- The Washington Times - Tuesday, December 23, 2003

The FBI, in the wake of the September 11 terrorist attacks, continues to make improvements in the way it shares intelligence and law-enforcement information with federal, state and local authorities, a report said this week.

The Justice Department’s Office of Inspector General said preventing terrorist activities has been the FBI’s highest priority, and an effective program to collect, analyze and disseminate intelligence and other information was vital to that effort.

Inspector General Glenn A. Fine said an investigation by his office had found that “fundamental reform is underway at the FBI,” noting that the bureau had taken a “series of actions” to improve its ability to communicate information within the FBI, analyze intelligence and disseminate information outside the bureau.

Complaints from federal, state and local law-enforcement agencies after September 11 that they did not have access to the FBI’s information process prompted the reforms at the bureau and the IG’s investigation.

Mr. Fine also said his investigation, released Monday, found that among the FBI’s main obstacles to effective information sharing were the need for technology improvements, an improved ability to analyze intelligence, overcoming security clearance and other issues that stymied information sharing with state and local law-enforcement agencies, and the establishment of policies and procedures for managing the flow of information.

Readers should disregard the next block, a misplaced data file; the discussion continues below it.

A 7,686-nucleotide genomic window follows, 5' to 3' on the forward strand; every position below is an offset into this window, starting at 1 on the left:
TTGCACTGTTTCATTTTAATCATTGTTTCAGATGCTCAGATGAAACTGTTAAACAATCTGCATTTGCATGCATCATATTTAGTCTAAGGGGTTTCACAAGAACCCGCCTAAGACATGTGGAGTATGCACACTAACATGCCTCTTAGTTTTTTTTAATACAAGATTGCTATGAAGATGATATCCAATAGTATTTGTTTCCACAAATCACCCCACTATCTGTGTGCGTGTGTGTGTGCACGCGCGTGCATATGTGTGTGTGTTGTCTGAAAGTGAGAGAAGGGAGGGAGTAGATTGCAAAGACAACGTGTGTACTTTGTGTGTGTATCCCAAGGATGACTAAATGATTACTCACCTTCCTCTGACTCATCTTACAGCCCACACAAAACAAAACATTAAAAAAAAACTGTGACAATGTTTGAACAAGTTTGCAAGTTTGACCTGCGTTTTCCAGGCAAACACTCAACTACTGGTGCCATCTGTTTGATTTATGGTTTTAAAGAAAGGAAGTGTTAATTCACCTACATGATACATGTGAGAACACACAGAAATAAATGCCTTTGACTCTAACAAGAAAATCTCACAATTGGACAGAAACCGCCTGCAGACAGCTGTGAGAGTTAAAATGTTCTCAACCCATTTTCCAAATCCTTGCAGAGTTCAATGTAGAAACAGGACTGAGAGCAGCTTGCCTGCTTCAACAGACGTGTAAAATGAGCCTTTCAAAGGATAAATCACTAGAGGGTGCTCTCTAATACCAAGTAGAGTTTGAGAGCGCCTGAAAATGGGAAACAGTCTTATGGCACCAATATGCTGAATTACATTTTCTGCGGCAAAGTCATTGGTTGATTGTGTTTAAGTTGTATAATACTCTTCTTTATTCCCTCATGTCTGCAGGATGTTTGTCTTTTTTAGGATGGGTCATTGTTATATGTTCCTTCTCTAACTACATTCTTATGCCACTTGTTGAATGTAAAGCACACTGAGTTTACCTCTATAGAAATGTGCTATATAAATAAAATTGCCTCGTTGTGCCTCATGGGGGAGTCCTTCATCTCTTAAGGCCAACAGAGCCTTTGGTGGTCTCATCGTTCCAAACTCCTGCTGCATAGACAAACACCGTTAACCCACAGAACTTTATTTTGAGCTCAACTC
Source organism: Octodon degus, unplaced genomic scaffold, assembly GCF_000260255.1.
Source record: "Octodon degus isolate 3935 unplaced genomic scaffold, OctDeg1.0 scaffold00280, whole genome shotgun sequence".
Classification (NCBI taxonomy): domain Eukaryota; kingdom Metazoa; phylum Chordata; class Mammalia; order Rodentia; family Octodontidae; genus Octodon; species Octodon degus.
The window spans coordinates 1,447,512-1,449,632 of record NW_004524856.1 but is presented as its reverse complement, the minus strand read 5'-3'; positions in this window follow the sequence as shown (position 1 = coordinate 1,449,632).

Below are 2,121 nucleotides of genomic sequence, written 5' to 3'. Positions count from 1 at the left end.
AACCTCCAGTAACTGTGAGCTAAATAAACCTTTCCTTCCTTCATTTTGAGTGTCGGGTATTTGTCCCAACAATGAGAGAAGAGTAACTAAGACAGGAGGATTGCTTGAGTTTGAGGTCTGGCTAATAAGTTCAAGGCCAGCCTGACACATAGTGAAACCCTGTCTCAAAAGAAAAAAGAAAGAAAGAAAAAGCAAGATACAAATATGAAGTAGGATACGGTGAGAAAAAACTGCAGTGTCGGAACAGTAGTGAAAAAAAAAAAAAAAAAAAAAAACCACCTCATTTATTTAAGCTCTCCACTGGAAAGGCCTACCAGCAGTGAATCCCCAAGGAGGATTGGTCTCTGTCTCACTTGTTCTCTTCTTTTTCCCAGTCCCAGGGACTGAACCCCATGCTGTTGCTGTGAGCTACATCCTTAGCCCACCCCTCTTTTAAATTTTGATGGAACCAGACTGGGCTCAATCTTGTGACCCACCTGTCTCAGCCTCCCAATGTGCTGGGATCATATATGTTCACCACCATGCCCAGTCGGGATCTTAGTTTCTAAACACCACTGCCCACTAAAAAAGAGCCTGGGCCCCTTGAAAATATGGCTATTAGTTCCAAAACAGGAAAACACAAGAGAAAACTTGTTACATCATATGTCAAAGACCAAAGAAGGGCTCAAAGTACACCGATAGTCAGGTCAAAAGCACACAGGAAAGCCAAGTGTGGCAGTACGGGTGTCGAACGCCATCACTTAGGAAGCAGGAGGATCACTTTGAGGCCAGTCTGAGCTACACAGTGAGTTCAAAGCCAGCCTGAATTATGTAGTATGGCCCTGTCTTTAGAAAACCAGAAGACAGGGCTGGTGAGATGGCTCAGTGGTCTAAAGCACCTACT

He said the FBI, in the pursuit of reform, has done the following:

• Established the wide area network portion of its Trilogy information system in preparation for information technology improvements such as the Virtual Case File to replace its Automated Case Support system.

• Borrowed 25 analysts from the CIA to establish an interim corps of intelligence analysts and, under the direction of an experienced CIA manager, began hiring and training FBI intelligence reports officers and analysts within a defined career track.

• Named an executive assistant director and a deputy assistant director for the new Office of Intelligence to oversee terrorist-related as well as criminal-intelligence matters, including management of the informant program.

• Established goals and key principles for improving the core elements of the FBI’s intelligence program, including information sharing.

• Restructured the Counterterrorism Division from two main sections to nine under three deputy assistant directors, with a new emphasis on analysis, terrorist threats, terrorist financing and dissemination of intelligence and other information.

• Widely circulated information and declassified intelligence to the state and local law-enforcement community, and provided threat information to state and local law enforcement through messages over the National Law Enforcement Telecommunication System.

• Increased the number of Joint Terrorism Task Forces from 36 in 2001 to 84 this year to work with and share intelligence and other information with state and local law-enforcement and other federal agencies.

“These and other steps have and will improve the FBI’s ability to share intelligence and law enforcement information,” Mr. Fine said, although he noted that improvements are “still ongoing and evolving and will require the sustained attention of FBI management to ensure their full implementation.”


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